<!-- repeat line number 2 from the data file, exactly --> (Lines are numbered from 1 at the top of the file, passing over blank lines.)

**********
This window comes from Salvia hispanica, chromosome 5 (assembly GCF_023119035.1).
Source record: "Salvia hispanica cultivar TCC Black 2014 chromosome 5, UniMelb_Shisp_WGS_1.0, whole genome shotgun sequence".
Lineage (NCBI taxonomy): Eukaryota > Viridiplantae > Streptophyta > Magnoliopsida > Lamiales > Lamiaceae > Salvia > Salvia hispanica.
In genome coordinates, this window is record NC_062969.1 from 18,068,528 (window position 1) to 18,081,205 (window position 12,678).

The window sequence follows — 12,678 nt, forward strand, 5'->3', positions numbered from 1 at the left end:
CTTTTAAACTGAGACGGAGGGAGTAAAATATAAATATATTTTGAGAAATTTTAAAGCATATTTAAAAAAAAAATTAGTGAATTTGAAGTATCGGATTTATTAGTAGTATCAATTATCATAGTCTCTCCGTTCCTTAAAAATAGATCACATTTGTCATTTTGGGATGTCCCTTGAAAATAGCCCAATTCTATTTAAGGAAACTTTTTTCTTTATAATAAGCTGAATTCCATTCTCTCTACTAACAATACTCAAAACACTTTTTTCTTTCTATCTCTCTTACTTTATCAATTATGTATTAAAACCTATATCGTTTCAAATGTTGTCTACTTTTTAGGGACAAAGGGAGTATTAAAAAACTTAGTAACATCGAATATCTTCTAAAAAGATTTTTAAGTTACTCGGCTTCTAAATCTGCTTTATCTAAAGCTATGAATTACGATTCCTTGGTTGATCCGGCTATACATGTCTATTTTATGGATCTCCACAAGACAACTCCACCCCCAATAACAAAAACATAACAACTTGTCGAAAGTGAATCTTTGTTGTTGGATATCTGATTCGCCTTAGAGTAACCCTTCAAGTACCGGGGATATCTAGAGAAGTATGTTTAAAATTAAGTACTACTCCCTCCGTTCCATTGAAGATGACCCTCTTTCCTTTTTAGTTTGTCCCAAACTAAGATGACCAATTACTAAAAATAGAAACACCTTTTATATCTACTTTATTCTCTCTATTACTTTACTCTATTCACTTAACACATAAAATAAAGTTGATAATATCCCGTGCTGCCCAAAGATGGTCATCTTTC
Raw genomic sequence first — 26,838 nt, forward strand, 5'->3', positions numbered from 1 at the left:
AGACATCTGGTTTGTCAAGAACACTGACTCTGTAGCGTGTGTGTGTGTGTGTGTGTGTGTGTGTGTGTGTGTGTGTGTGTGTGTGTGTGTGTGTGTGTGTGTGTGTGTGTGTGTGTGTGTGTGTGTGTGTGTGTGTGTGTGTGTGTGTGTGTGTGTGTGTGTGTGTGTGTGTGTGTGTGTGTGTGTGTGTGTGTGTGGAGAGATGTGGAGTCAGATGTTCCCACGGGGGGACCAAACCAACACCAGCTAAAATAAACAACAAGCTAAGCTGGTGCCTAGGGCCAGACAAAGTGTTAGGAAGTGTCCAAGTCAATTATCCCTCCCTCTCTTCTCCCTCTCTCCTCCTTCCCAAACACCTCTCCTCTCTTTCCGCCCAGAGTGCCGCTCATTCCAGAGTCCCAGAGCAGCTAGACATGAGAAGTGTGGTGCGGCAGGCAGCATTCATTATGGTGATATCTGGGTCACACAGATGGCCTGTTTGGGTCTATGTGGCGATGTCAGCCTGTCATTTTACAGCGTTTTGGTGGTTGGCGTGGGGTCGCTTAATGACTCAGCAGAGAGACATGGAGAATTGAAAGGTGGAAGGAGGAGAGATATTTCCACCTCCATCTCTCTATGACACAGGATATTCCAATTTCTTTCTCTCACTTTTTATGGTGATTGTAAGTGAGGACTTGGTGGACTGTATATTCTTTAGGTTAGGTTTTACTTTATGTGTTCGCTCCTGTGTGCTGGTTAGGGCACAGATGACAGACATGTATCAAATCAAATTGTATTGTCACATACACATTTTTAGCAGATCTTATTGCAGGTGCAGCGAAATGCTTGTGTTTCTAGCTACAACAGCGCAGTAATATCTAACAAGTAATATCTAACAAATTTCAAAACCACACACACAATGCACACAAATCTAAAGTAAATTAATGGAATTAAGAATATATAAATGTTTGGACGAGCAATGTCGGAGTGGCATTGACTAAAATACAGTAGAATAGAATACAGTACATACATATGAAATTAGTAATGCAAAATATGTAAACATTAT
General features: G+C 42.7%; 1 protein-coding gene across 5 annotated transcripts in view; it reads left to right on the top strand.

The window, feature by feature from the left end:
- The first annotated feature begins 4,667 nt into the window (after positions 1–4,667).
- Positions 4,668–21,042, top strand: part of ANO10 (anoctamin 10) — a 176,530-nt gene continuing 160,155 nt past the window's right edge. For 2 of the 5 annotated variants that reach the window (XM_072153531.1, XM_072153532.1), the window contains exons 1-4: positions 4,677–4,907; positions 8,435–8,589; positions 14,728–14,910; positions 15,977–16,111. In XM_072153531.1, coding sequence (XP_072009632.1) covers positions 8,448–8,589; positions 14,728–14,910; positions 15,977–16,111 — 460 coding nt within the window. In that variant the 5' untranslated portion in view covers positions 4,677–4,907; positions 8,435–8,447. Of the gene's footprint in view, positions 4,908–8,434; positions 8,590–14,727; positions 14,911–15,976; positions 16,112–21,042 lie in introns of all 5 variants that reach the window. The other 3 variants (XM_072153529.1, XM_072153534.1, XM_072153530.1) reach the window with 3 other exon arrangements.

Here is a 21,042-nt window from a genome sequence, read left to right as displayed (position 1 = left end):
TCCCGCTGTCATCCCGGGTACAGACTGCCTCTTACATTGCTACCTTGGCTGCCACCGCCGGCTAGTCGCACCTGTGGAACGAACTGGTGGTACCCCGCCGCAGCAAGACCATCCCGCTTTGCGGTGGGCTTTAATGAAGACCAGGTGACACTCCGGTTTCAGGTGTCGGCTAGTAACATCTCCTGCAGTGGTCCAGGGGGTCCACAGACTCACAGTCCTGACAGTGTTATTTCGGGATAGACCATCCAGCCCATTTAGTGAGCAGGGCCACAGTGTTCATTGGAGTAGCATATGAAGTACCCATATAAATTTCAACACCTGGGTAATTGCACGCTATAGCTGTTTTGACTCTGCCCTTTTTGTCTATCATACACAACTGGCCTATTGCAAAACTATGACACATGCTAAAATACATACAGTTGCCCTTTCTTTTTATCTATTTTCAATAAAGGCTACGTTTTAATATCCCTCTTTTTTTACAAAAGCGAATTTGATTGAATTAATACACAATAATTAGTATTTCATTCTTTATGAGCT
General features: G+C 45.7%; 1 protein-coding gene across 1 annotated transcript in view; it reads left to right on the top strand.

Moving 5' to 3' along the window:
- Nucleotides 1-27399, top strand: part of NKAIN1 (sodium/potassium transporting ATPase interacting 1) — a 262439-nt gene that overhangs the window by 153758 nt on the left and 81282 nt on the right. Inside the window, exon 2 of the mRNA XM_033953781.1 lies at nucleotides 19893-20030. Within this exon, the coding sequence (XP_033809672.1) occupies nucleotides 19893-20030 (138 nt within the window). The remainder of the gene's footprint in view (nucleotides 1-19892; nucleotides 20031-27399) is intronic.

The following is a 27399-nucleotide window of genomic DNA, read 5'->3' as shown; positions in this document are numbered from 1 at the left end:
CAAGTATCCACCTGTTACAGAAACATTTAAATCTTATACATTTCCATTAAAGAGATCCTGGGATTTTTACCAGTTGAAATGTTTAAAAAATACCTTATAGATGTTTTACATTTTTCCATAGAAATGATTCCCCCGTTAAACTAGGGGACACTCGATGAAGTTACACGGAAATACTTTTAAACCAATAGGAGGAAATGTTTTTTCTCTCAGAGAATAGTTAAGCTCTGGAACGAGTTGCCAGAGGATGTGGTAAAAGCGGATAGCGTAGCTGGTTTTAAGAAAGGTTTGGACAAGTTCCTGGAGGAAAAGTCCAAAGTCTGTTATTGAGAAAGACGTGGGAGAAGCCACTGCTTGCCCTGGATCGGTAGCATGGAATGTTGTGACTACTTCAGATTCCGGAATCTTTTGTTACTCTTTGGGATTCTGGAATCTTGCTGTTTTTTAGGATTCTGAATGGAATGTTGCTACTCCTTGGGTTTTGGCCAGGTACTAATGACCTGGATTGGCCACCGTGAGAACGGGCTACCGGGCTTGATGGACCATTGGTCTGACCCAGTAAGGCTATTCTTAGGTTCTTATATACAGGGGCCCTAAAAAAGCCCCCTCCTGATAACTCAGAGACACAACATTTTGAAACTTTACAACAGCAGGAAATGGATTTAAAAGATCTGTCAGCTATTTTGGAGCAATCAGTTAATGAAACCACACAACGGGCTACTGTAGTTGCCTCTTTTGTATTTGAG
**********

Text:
Source record: "Salvia hispanica cultivar TCC Black 2014 chromosome 5, UniMelb_Shisp_WGS_1.0, whole genome shotgun sequence".